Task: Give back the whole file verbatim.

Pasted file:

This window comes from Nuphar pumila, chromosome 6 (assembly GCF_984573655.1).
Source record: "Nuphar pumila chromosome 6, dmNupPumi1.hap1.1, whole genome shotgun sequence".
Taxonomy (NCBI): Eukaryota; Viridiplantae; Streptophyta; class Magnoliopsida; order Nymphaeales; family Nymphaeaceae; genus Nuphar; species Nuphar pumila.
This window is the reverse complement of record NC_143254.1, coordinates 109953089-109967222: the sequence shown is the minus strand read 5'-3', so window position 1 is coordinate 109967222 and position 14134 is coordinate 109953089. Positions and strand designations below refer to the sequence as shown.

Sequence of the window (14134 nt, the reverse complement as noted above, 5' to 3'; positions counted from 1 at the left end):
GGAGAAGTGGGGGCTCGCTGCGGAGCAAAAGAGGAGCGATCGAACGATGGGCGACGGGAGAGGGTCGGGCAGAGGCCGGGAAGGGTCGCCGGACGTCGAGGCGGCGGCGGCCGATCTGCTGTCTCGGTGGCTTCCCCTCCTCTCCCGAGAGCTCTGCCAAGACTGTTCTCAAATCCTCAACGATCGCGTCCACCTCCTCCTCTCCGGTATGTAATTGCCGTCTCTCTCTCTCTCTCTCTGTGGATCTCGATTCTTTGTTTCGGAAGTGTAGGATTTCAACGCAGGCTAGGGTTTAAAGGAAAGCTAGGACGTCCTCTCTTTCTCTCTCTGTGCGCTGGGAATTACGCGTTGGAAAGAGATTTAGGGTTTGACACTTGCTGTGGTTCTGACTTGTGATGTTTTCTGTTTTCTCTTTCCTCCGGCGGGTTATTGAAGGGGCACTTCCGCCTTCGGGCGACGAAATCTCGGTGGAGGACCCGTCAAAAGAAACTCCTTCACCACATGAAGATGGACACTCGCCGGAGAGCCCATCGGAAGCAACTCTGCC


This window comes from Nuphar pumila, chromosome 6 (assembly GCF_984573655.1).
Source record: "Nuphar pumila chromosome 6, dmNupPumi1.hap1.1, whole genome shotgun sequence".
Taxonomy (NCBI): Eukaryota; Viridiplantae; Streptophyta; class Magnoliopsida; order Nymphaeales; family Nymphaeaceae; genus Nuphar; species Nuphar pumila.
This window is the reverse complement of record NC_143254.1, coordinates 109953089-109967222: the sequence shown is the minus strand read 5'-3', so window position 1 is coordinate 109967222 and position 14134 is coordinate 109953089. Positions and strand designations below refer to the sequence as shown.

Sequence of the window (14134 nt, the reverse complement as noted above, 5' to 3'; positions counted from 1 at the left end):
GGAGAAGTGGGGGCTCGCTGCGGAGCAAAAGAGGAGCGATCGAACGATGGGCGACGGGAGAGGGTCGGGCAGAGGCCGGGAAGGGTCGCCGGACGTCGAGGCGGCGGCGGCCGATCTGCTGTCTCGGTGGCTTCCCCTCCTCTCCCGAGAGCTCTGCCAAGACTGTTCTCAAATCCTCAACGATCGCGTCCACCTCCTCCTCTCCGGTATGTAATTGCCGTCTCTCTCTCTCTCTCTCTGTGGATCTCGATTCTTTGTTTCGGAAGTGTAGGATTTCAACGCAGGCTAGGGTTTAAAGGAAAGCTAGGACGTCCTCTCTTTCTCTCTCTGTGCGCTGGGAATTACGCGTTGGAAAGAGATTTAGGGTTTGACACTTGCTGTGGTTCTGACTTGTGATGTTTTCTGTTTTCTCTTTCCTCCGGCGGGTTATTGAAGGGGCACTTCCGCCTTCGGGCGACGAAATCTCGGTGGAGGACCCGTCAAAAGAAACTCCTTCACCACATGAAGATGGACACTCGCCGGAGAGCCCATCGGAAGCAACTCTGCC